Introduction

The anomalous magnetic moment of the electron has been both predicted by quantum field theory (QFT) and measured experimentally to an astounding level of accuracy, equivalent to measuring your height to the nanometer. The experimental measurements and the predicted value agree with each other to 10 decimal places making it the most accurately verified prediction in the history of physics. Muons are subatomic particles that are very similar to electrons, a close cousin, but are about 200 times heavier and when this same experiment is done on these muons it’s found that the predicted values and the experimental values are ever so slightly different. This disparity suggests that there is physics that we don’t yet understand happening to the muons which could mean new undiscovered particles amongst other possibilities.

 

So what is an anomalous magnetic moment?

At a fundamental level, an electron and its cousins behave like tiny bar magnets, and how strong of a magnet it is determined by its magnetic moment. The magnetic moment in turn is determined by the spin of the electron which is just a fundamental value we know that the electron has, similar to its mass or charge. Using classical physics developed over a hundred years ago we would expect a magnetic moment of half a Bohr magneton. But quantum mechanics and QFT shows us that the actual value is 1 Bohr magnetons and a little bit extra Twice the 1 Bohr magnetons and a little bit extra is known as the g factor and is roughly equal to 2.002 and this little bit extra is the anomalous magnetic dipole moment. It is roughly a representation of how strongly the particle will interact with virtual particles which are particles that appear and disappear only briefly.

 

Feynman diagrams, QFT, and theoretical calculations

When muons and electrons interact in a magnetic field it can be visualized using Feynman diagrams. The primary interaction can be seen below:

A particle of light (the squiggly line) or a photon is a force-carrying particle, it is like a messenger telling the electron (the straight line) what the magnetic field is and how the electron should move. We can see the photon hits the electron and is absorbed causing the electron to change direction. If this was the only way that a particle could interact with a magnetic field then the g-factor would be exactly 2 and there would be no anomalous magnetic dipole moment.

However, the electron could also interact in the following way:

 

 

The electron emits a photon first, then absorbs the force-carrying photon, and then reabsorbs the emitted photon. The outcome is the same as before but this interaction is a lot less likely to happen and so it contributes only slightly to the g factor. If we add up the contribution from all the possible interactions we find the true g factor of the particle and using QFT and supercomputers we can add up the first few hundred most probable interactions and thus find the g factor to a high precision theoretically.

 

Fermi lab experiment and experimental value

The E821 experiment at Brookhaven National Laboratory (BNL) experimentally determined the anomalous magnetic dipole moment of muons back in 2006 by observing how they precess in a uniform magnetic field since the frequency of the precession will be dependent on the g-factor. Muons only live for a few microseconds before decaying into many other particles. The frequency itself was actually observed indirectly by measuring both the energy of the particles that are emitted when the muons decay, and how often these particles are detected. The precession frequency can then be determined from these values. The experiment found that the experimental values differed from the theoretical values with a 3.6 sigma significance level. That means there is about a 1 in 3000 chance that the experiment was a fluke. The physics community likes to have a sigma significance level of 5 or more though before declaring a result as true or about a 1 in a million chance of the results being a fluke. The experiment done at BNL is being repeated at Fermilab to try and achieve this 5 sigma significance level and measurements are expected to conclude in 2022, the first results from the experiment were released in April of 2021, and combining it with the results from BNL shows a 4.2 level of significance which is very promising.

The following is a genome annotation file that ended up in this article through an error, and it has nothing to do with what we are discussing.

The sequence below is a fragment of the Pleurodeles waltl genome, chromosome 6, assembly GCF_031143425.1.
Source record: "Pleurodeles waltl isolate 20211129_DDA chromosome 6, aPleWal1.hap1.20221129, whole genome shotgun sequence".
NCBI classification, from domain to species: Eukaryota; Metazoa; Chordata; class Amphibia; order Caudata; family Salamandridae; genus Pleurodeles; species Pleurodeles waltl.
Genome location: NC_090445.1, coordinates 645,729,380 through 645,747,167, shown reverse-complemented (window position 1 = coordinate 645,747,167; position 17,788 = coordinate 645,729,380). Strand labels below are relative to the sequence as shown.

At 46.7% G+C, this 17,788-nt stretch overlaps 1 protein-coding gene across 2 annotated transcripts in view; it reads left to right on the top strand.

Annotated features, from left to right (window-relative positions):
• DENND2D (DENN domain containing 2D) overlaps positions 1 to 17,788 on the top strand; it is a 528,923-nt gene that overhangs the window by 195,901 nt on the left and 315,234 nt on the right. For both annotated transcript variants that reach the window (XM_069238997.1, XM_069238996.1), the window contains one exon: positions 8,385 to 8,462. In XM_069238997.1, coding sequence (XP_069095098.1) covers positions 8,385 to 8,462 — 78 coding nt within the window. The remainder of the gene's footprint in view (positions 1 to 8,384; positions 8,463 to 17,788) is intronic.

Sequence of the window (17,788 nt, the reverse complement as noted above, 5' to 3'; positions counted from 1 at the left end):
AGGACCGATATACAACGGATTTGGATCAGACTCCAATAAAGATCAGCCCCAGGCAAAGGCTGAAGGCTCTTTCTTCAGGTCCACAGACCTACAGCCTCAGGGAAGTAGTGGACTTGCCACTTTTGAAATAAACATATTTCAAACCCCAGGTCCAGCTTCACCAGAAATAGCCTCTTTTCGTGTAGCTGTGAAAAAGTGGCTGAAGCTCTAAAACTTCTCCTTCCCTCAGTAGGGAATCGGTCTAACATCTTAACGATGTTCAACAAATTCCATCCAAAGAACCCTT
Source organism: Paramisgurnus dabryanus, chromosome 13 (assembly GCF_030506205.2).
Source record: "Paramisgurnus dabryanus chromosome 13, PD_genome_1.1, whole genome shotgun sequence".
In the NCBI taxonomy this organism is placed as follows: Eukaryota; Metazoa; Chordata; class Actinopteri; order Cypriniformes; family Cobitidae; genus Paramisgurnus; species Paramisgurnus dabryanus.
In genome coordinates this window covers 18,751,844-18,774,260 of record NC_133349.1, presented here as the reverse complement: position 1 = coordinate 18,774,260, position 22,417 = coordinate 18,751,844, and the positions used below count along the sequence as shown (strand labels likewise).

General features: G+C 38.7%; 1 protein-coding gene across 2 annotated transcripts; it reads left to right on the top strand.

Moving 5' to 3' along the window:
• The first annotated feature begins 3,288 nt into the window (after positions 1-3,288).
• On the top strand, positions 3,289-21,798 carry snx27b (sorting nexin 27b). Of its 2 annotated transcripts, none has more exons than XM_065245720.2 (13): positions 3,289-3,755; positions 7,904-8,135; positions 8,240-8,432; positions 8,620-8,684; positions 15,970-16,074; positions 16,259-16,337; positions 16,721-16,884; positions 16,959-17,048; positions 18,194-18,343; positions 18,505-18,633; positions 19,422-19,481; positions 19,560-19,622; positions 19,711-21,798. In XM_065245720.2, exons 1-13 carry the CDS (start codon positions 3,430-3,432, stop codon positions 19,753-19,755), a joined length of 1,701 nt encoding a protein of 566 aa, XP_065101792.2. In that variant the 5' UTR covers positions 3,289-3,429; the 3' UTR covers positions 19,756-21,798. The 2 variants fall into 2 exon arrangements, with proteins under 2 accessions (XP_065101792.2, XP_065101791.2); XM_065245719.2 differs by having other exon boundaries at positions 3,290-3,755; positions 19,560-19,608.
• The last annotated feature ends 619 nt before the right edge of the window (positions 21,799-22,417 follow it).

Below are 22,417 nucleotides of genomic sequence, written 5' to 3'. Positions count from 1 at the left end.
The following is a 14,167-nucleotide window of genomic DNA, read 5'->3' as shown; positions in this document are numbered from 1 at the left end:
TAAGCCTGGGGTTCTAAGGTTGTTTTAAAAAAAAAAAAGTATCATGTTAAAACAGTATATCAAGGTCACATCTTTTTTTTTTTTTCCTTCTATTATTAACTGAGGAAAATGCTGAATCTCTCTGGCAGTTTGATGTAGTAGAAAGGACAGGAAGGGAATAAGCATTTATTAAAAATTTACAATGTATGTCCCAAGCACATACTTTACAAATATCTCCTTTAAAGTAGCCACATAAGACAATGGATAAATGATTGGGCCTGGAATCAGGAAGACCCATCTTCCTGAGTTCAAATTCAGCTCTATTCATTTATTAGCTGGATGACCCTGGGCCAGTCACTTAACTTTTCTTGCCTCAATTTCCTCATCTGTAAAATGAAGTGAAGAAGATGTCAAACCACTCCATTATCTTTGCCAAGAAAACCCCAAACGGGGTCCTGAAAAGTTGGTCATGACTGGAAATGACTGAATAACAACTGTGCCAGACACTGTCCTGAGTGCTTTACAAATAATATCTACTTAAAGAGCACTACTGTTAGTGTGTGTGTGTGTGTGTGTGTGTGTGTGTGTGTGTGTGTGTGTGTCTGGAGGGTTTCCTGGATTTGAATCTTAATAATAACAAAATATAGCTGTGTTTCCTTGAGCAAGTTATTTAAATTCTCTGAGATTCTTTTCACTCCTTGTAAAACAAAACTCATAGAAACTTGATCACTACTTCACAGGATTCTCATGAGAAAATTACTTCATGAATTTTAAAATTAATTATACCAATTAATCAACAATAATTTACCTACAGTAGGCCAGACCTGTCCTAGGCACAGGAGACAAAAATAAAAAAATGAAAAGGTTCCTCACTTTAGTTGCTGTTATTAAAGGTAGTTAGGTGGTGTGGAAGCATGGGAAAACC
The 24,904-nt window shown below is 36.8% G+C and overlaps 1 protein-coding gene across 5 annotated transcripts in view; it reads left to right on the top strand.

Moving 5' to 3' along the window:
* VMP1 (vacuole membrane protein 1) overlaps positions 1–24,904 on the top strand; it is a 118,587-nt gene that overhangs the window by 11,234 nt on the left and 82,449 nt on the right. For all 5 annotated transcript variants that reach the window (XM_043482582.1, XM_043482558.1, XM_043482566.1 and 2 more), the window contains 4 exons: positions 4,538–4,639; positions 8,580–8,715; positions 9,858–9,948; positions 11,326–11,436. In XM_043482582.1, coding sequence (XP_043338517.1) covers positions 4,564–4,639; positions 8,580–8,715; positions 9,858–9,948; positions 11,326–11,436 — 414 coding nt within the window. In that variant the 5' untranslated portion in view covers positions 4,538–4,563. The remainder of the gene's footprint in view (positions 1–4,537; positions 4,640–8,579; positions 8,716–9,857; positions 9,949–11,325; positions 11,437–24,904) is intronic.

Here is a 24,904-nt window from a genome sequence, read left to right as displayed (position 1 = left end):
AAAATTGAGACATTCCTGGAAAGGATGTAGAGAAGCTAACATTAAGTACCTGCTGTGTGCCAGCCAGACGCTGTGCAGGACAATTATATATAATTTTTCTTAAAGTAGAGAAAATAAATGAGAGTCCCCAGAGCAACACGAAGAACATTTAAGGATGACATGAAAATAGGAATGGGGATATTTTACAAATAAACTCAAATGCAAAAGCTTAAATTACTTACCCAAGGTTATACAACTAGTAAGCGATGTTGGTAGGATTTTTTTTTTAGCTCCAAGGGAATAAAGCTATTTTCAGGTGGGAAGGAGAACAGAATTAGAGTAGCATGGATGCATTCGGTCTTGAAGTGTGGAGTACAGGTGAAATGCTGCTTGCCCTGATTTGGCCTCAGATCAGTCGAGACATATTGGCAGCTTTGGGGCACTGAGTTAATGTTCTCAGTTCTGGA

Why is there a difference?

Because the muon is so much heavier than the electron it’s more likely to briefly form lighter particles (these are called virtual particles) and interact with them before recombination adding more to the anomalous magnetic dipole moment than the electron would have. So if there was some undiscovered particle that the theoretical calculations did not take into account then the heavier muon would interact with it 4200 times more strongly than the electron would, so the anomalous magnetic dipole moment of the electron would be changed to an undetectable level but the bigger change to the anomalous magnetic dipole moment of the muon would be detectable. If the final results out of Fermilab next year obtain a 5 sigma significance level we can say confidently that there are more yet undiscovered particles. Or at the very least there is something wrong with our current theories of how the universe works at the fundamental level.

 

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